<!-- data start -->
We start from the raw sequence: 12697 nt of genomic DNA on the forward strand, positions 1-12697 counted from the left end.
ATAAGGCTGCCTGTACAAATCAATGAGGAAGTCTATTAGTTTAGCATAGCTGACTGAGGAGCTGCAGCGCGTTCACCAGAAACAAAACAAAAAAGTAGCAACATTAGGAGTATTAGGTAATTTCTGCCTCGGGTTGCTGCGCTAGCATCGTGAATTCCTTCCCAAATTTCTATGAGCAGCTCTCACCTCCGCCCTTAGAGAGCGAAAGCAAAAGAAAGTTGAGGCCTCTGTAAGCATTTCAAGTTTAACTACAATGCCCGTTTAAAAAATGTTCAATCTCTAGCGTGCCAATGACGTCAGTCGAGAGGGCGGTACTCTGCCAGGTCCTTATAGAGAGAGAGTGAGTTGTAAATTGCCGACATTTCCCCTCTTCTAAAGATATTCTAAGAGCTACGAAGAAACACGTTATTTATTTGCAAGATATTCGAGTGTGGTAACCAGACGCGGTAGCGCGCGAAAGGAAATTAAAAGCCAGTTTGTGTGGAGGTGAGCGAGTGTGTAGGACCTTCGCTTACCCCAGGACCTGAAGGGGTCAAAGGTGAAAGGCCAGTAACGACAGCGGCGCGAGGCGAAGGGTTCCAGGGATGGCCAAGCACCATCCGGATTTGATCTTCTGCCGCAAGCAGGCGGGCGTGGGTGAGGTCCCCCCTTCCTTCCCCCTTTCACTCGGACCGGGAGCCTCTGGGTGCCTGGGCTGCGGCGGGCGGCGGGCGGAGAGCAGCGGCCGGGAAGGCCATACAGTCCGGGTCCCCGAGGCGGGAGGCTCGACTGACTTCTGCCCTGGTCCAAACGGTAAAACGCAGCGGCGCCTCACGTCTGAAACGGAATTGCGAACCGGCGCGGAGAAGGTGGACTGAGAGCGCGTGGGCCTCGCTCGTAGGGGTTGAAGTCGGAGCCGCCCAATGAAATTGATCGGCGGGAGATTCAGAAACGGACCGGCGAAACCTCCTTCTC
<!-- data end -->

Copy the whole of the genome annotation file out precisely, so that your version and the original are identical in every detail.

We start from the raw sequence: 12697 nt of genomic DNA on the forward strand, positions 1-12697 counted from the left end.
ATAAGGCTGCCTGTACAAATCAATGAGGAAGTCTATTAGTTTAGCATAGCTGACTGAGGAGCTGCAGCGCGTTCACCAGAAACAAAACAAAAAAGTAGCAACATTAGGAGTATTAGGTAATTTCTGCCTCGGGTTGCTGCGCTAGCATCGTGAATTCCTTCCCAAATTTCTATGAGCAGCTCTCACCTCCGCCCTTAGAGAGCGAAAGCAAAAGAAAGTTGAGGCCTCTGTAAGCATTTCAAGTTTAACTACAATGCCCGTTTAAAAAATGTTCAATCTCTAGCGTGCCAATGACGTCAGTCGAGAGGGCGGTACTCTGCCAGGTCCTTATAGAGAGAGAGTGAGTTGTAAATTGCCGACATTTCCCCTCTTCTAAAGATATTCTAAGAGCTACGAAGAAACACGTTATTTATTTGCAAGATATTCGAGTGTGGTAACCAGACGCGGTAGCGCGCGAAAGGAAATTAAAAGCCAGTTTGTGTGGAGGTGAGCGAGTGTGTAGGACCTTCGCTTACCCCAGGACCTGAAGGGGTCAAAGGTGAAAGGCCAGTAACGACAGCGGCGCGAGGCGAAGGGTTCCAGGGATGGCCAAGCACCATCCGGATTTGATCTTCTGCCGCAAGCAGGCGGGCGTGGGTGAGGTCCCCCCTTCCTTCCCCCTTTCACTCGGACCGGGAGCCTCTGGGTGCCTGGGCTGCGGCGGGCGGCGGGCGGAGAGCAGCGGCCGGGAAGGCCATACAGTCCGGGTCCCCGAGGCGGGAGGCTCGACTGACTTCTGCCCTGGTCCAAACGGTAAAACGCAGCGGCGCCTCACGTCTGAAACGGAATTGCGAACCGGCGCGGAGAAGGTGGACTGAGAGCGCGTGGGCCTCGCTCGTAGGGGTTGAAGTCGGAGCCGCCCAATGAAATTGATCGGCGGGAGATTCAGAAACGGACCGGCGAAACCTCCTTCTC